7 Novels and Memoirs About Palestine and Palestinians
Marcello Di Cintio, author of ‘Pay No Heed to the Rockets,’ recommends books by Palestinian writers
The only story most outsiders ever hear about Palestine is one related to enduring conflict. The character of the Palestinian is either a furious young man with a keffiyeh wrapped around his head slinging stones at Israeli soldiers, or a woman in hijab wailing in front of her destroyed home. The Palestinian as militant or victim. Over the course of many trips to the region, I’ve long wanted to write a different story about Palestinians — something outside the narrative of anger and loss.
I figured that if I wanted to hear new stories about Palestine, I should ask the storytellers themselves. So for my book Pay No Heed to the Rockets: Life in Contemporary Palestine I sought out the poets and authors of Palestine. I figured these writers would have different stories to tell. My discussions with Palestine’s writers inevitably led to politics, but at least I could begin from a different starting point. Instead of asking a woman about the Israeli checkpoints, I could ask about the first poem she wrote. Instead of asking a man about his grandfather’s lost olive groves, I could ask about his grandfather’s library. These coffeehouse conversations revealed the regular lives of Palestinians. These are the stories I share in my book.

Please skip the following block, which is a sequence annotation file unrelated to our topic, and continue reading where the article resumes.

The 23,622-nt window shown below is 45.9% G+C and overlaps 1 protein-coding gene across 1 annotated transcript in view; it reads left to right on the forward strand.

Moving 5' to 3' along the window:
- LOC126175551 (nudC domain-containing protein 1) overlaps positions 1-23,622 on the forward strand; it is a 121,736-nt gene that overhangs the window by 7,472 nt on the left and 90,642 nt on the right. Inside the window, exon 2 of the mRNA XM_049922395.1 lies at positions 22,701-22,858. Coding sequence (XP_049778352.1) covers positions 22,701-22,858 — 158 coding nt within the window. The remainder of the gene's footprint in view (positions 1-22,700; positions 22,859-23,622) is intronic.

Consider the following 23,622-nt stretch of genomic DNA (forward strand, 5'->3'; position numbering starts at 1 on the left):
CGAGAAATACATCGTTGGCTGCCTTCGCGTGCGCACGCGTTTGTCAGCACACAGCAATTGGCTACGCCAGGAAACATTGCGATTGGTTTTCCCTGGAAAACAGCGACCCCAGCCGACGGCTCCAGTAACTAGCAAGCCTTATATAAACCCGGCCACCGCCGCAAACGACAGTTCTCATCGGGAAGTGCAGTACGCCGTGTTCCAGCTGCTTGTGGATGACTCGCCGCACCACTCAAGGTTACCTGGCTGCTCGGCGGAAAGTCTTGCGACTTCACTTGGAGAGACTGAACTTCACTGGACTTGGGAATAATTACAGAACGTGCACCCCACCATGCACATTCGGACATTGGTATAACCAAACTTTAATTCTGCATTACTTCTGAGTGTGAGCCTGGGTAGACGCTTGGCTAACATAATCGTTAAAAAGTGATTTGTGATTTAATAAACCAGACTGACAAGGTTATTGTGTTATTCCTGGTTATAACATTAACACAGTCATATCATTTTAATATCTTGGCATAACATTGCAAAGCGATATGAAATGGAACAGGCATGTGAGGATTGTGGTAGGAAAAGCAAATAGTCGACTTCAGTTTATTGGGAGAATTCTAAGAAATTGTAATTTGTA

In Palestine, as elsewhere in the Middle East, poetry reigns as the most exalted literary genre. As a prose writer, though, I was drawn more to the narrative works — both fiction and memoir. Here are 10 of my favorite books of Palestinian prose, many by authors I had the honor of meeting and writing about in my book.
In the Presence of Absence by Mahmoud Darwish
Any list of Palestinian literature must begin with Darwish. The beloved poet was a rock star in the Arabic literary world. His book readings filled soccer stadiums. While rightly adored for his poetry, Darwish also wrote fascinating prose. My favorite is In the Presence of Absence, a strange and beautiful self-elegy in which the aging author addresses his younger self and tells him the story of his life to come.
Salt Houses by Hala Alyan
Palestinian American Hala Alyan’s debut novel follows the lives of a displaced Palestinian family over three generations. Alyan’s skills as a poet — she has published four poetry collections — are evident on every page. Salt Houses is one of the most gorgeous books I’ve ever read. Alyan writes sentences that literally made me catch my breath.
Palestine’s Children: Returning to Haifa and Other Stories by Ghassan Kanafani
Israeli agents assassinated author and political activist Ghassan Kanafani in 1972 with a car bomb. “Ghassan was very dangerous,” his widow told me. “He didn’t carry a gun, but he carried a pen.” That pen wrote some of the Arab world’s best short fiction of the 1960s and early 70s. Returning to Haifa may be the most famous. The story follows a Palestinian couple as they return to the home they fled during the 1948 war. They discover the child they were forced to leave behind has been raised by a Jewish couple and is now an Israeli soldier.